Numbers and statistics can be a wonderful thing when trying to prove a point, particularly since they can be manipulated. While it's true that "stats" are indisputable figures, the presentation of numbers and the omission of others often do not tell the whole story. Take crime statistics, for example.
A press release sent out by the Nassau County Executive's press office stated that the latest Nassau County crime statistics show an all-time record decrease of 12.6 percent in major crime this past year. Major crimes are considered murder, first degree rape, first degree criminal sex act, first degree sexual abuse, commercial robbery, robbery (other), felony assault, residential burglary, commercial burglary, stolen vehicles and grand larceny.
But, if crime is, in fact, down in the county as a whole, how are local communities faring? Let's look at the major crime statistics in the Third Precinct, which provides service to Mineola as well as many other communities: According to NASS-STAT, the Nassau Police Department's crime reporting statistics, there were 1,815 major crime reports in a one-year period from Dec. 27, 2005 to Nov. 27, 2006. There were then 1,678 major crimes reported from Dec. 26, 2006 to Nov. 26, 2007. So, major crime is down in the Third Precinct.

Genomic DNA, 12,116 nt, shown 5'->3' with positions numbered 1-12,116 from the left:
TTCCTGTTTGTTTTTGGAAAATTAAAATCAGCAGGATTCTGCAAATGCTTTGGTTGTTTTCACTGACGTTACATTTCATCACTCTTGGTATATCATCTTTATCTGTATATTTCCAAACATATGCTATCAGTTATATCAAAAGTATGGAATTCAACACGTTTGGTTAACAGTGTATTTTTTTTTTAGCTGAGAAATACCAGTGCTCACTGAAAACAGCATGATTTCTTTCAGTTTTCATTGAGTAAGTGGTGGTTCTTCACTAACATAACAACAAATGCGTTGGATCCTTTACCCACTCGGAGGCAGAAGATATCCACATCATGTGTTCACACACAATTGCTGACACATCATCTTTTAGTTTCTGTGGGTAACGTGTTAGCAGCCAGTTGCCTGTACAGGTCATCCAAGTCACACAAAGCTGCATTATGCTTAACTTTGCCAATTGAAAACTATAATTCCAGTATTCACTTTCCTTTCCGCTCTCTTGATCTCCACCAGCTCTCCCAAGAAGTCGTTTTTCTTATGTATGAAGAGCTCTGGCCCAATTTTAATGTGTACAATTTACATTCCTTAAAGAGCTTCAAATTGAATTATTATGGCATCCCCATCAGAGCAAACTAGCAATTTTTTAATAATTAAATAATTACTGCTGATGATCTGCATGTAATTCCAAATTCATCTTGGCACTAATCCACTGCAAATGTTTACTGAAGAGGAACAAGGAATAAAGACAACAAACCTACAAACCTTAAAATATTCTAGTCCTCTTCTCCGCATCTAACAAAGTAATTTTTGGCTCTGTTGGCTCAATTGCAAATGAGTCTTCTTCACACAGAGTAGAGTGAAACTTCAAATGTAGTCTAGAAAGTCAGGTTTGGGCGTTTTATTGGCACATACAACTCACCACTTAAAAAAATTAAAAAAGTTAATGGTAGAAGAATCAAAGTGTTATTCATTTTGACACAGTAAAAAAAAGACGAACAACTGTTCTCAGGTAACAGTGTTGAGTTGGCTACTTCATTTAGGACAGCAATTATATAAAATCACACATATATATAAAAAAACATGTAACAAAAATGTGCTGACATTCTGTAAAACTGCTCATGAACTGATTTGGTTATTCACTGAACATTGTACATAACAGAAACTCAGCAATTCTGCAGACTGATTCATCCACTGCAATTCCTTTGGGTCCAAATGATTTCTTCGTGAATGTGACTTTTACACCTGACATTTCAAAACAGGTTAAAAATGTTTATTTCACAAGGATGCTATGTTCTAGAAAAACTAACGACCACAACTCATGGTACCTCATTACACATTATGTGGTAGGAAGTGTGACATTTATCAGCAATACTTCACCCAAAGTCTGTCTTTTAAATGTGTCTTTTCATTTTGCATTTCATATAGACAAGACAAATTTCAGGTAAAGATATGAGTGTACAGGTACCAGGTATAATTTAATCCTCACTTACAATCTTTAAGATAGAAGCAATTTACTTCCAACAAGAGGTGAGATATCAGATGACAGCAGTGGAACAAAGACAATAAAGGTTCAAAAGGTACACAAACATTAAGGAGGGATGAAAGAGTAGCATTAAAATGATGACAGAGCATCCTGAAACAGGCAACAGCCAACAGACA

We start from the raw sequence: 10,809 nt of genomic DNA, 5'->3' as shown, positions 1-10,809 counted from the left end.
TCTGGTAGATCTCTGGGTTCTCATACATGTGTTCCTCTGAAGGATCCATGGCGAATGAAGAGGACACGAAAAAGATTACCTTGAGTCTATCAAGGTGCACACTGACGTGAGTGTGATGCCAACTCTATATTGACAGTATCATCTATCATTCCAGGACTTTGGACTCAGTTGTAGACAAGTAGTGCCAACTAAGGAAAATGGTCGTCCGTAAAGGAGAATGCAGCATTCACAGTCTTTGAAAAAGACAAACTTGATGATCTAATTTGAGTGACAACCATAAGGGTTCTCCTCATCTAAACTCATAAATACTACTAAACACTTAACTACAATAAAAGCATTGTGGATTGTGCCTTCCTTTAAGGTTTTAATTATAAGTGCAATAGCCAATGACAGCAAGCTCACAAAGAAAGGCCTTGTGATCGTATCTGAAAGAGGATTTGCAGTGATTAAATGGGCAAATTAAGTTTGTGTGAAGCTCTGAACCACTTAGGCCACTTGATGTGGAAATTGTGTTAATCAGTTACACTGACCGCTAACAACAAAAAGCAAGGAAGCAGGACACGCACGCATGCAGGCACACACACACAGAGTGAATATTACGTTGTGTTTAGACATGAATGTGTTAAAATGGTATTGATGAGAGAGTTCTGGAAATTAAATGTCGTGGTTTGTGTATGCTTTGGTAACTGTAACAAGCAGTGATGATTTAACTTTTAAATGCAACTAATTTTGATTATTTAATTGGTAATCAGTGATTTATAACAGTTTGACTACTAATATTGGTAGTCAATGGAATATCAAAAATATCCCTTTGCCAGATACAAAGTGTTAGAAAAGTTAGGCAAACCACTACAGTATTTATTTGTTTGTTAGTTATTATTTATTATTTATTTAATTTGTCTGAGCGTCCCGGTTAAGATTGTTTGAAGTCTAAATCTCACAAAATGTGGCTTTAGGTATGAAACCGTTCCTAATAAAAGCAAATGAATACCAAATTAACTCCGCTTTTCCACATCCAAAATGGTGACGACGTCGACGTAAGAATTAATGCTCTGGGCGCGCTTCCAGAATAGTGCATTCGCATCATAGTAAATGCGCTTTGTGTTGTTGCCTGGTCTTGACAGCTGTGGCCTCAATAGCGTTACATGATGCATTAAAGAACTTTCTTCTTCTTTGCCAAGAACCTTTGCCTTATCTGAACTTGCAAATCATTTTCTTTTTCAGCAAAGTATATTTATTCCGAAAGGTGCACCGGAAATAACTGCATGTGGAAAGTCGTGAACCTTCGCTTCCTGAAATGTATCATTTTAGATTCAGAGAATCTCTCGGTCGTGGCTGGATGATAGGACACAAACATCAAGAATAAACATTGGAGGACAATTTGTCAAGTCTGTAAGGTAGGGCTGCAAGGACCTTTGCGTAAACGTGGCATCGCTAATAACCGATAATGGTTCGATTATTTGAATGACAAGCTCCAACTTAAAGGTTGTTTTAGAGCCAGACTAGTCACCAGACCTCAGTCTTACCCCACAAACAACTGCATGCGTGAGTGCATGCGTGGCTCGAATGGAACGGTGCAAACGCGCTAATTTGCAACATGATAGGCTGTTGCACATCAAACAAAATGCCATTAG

However, perhaps the biggest concern among Nassau residents is that they feel secure in their own homes. Yet, residential burglaries went from 180 in 2006 to 197 in 2007, an increase of 9.44 percent, in the Third Precinct.
Also, we must consider the source of the crime statistics we are using to make a point that crime is down. According to New York State Division of Criminal Justice Services, the Nassau County Police Department had 1,793 violent crimes (including murder, rape, robbery and aggravated assault) and 14,421 property crimes (including burglary, larceny and motor vehicle theft) reported in 2005 while in 2006, statistics seem to indicate that crime rose. According to the New York State Division of Criminal Justice Service, the county police department reported 1,813 violent crimes and 14,713 property crimes in 2006.
While crime may have then gone down statistically in 2007, taxpayers in Nassau County should be seeing a trend of decreasing crime of at least a few years before they can proclaim Nassau County as the "safest large suburban county in the nation" as the police commissioner proclaimed.